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Eyed Click Beetle

On my last expedition into southern Ohio's Shawnee State Forest, I stumbled into a variety of interesting beetles, such as this diminutive two-lined leatherwing, Atalantycha bilineata. If you are familiar with bluets - the wildflower that the beetle is nectaring at - you'll know how small this little flower beetle is. Two-lined leatherwings are said to be very common in early spring in these parts.

This rather horrifying looking beetle was much larger than the leatherwing - at least a half-inch in length. I spotted it from some distance as it slowly clambered about some rocks. It is an oil beetle, Meloe angusticollis (at least I think that it is this species). Its common name stems from its ability to discharge caustic chemicals from glands in its legs as a defensive tactic. The strange kinked antennae are used to grab and hold the female during mating. A bit of an ogre, this one.

I tend to be a habitual log-turner, as you never know what might be hiding below. I spied this rather small and ordinary piece of woody flotsam lying on a stump, and gently turned it in the hopes that a copperhead or ring-necked snake might be underneath.

To my great satisfaction, there were two adult horned passalus beetles, Odontotaenius disjunctus, lurking in the punky wood. These big bugs are sometimes called patent leather beetles, and the carapace does indeed resemble freshly shined dress shoes.

As I manipulated the wood to get better angles of the horned passalus, I was delighted to spot this alien-looking insect crammed in a crevice, apparently still in a hibernatory stupor. Eyed click beetle, Alaus oculatus! I don't think they are particularly rare, but it was only about the fourth one that I've come across.

Eyed click beetles are pretty good-sized, nearly two inches in length. We found the one above on another foray into Shawnee back in 2010. It is posed on the leaf of an aspen, and is playing dead. If the scary fake eye spots don't deter a would-be predator from messing with it, the beetle tucks its legs in, stiffens up, and acts dead.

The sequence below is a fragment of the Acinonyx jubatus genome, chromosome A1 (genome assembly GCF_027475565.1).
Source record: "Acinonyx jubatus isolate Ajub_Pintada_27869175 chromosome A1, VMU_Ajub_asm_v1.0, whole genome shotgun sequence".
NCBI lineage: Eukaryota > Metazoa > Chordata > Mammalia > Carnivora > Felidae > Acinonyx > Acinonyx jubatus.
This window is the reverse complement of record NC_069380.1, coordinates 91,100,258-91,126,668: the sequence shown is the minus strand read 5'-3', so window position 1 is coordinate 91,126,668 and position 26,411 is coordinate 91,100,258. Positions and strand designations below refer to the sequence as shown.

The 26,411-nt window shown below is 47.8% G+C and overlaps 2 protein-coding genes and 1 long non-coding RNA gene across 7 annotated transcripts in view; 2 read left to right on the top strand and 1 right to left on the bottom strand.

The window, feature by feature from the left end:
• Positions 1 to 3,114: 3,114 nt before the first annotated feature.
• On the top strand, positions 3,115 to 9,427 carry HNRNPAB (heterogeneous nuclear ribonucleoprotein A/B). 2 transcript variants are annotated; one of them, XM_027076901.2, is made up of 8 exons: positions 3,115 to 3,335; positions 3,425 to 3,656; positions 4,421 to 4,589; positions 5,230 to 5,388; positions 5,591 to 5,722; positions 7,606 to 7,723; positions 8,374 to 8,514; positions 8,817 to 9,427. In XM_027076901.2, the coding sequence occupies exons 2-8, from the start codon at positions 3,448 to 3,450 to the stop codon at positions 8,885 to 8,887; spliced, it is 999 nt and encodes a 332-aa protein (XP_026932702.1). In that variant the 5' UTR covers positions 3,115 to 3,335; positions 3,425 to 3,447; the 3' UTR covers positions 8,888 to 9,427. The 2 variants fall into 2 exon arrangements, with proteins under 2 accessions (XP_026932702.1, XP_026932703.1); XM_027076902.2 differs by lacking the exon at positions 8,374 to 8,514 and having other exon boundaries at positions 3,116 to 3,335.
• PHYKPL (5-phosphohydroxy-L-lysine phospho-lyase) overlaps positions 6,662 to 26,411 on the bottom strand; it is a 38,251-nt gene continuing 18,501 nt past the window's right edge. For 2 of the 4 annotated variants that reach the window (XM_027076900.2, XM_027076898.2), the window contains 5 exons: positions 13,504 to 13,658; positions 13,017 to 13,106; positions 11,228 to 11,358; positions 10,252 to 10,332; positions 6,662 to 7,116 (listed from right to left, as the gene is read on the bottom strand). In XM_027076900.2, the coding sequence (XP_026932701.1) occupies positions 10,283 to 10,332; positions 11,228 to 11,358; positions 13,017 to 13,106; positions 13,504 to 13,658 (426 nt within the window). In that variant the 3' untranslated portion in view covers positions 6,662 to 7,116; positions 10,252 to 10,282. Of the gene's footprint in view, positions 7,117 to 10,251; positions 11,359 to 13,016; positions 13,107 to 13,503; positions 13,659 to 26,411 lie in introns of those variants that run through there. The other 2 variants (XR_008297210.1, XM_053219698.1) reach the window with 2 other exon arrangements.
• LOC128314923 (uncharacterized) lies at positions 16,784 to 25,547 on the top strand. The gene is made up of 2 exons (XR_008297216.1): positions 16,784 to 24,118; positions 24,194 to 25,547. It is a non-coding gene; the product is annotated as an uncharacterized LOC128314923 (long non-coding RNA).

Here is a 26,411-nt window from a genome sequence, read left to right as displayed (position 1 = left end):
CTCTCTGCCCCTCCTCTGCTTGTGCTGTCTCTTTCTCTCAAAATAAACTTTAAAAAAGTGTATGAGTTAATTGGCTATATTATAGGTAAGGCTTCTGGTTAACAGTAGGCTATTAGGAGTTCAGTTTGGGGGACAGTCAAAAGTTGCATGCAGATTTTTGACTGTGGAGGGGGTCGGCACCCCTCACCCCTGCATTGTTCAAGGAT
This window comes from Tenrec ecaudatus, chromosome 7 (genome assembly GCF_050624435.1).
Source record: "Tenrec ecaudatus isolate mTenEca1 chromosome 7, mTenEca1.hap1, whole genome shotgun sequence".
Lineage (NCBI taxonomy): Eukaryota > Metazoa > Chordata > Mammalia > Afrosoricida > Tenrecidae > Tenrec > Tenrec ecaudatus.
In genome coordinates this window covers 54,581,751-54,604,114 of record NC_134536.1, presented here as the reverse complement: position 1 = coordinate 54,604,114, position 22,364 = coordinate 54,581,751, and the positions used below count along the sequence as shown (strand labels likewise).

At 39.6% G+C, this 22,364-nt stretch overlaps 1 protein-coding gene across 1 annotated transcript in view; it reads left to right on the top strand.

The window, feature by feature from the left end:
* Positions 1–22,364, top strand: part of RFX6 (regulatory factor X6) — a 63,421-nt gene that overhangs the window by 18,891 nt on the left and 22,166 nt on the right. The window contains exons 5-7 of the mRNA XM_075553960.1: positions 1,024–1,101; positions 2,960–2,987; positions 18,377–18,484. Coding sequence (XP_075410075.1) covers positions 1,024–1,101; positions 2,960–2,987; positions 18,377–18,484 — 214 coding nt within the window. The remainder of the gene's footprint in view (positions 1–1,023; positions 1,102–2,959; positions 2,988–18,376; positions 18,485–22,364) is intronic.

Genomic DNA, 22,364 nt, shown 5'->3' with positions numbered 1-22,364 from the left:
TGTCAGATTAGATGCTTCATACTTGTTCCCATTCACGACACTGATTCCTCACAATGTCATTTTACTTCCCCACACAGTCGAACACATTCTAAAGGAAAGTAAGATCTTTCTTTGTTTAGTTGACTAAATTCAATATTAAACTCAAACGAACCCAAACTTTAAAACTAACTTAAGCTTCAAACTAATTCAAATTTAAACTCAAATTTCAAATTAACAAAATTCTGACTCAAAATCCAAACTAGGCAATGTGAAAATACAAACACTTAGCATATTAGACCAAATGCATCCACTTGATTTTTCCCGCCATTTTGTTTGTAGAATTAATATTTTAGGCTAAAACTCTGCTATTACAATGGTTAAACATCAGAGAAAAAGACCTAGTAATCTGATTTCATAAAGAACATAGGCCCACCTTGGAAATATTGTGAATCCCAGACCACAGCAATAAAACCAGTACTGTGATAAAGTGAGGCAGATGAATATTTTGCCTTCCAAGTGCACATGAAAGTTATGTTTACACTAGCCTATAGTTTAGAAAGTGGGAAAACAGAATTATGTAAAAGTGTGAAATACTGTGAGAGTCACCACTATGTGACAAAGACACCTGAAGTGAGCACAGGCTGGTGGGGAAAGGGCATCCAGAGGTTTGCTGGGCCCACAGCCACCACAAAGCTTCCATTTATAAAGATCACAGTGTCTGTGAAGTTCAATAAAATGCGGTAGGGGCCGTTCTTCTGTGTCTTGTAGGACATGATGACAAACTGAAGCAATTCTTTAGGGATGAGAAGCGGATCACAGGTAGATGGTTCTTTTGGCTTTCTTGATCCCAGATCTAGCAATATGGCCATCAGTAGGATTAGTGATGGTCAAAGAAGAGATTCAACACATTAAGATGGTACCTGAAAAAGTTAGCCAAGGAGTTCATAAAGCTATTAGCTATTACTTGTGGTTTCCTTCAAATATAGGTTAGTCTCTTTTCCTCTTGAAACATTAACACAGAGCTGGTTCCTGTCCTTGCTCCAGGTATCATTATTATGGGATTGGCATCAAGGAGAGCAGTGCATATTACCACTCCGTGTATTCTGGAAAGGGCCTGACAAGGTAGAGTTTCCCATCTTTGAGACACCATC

Of course, if the click beetle is on wood, chances are you won't notice it. They blend amazingly well with their surroundings. Someone found the above beetle back in 2009 on the Magee Marsh bird trail, and we posed it on the boardwalk's wooden rail. Eyed click beetles live in and around rotting wood, as the immature grubs are predacious and feed on the grubs of wood-boring beetle species such as the horned passalus in the previous photo.

Click beetles get their name from their ability to suddenly snap themselves explosively into the air. The beetle has a stiff rodlike structure under its body that slots into a groove, and can be held under pressure. When nudged and prodded, it'll suddenly pop that rod loose and flip into the air like a six-legged tiddlywink. Click the video above for a demonstration. I imagine if the harasser were a chickadee or some other small bird, and this spooky big-eyed bug suddenly snapped into its face, the bird would hotfoot it out of there.


DebM said…
Just got back from the Upper Texas Coast and had one of these at Sabine Woods. Thanks to your blog I knew what it was! It was buzzing around us--huge and noisy--and I knew I had never seen it before. Then it landed and we got pictures of both top and bottom--so exciting.
Jim McCormac said…
I'm glad the blog was helpful to you, Deb, and sounds as if you and the beetle really clicked!
Anonymous said…
That big eye spot beetle was cool. Mom found one when we were backing out of the gargage to the local garden store. We stumped them. They couldn't identify the beetle. Thanks to your web page we found out what it was and let it go.
Anonymous said…
I saw one on my wooden deck patio! I snapped a picture of it and trying to keep my Cat from nailing it it flipped over and I managed to get a picture of it's underside

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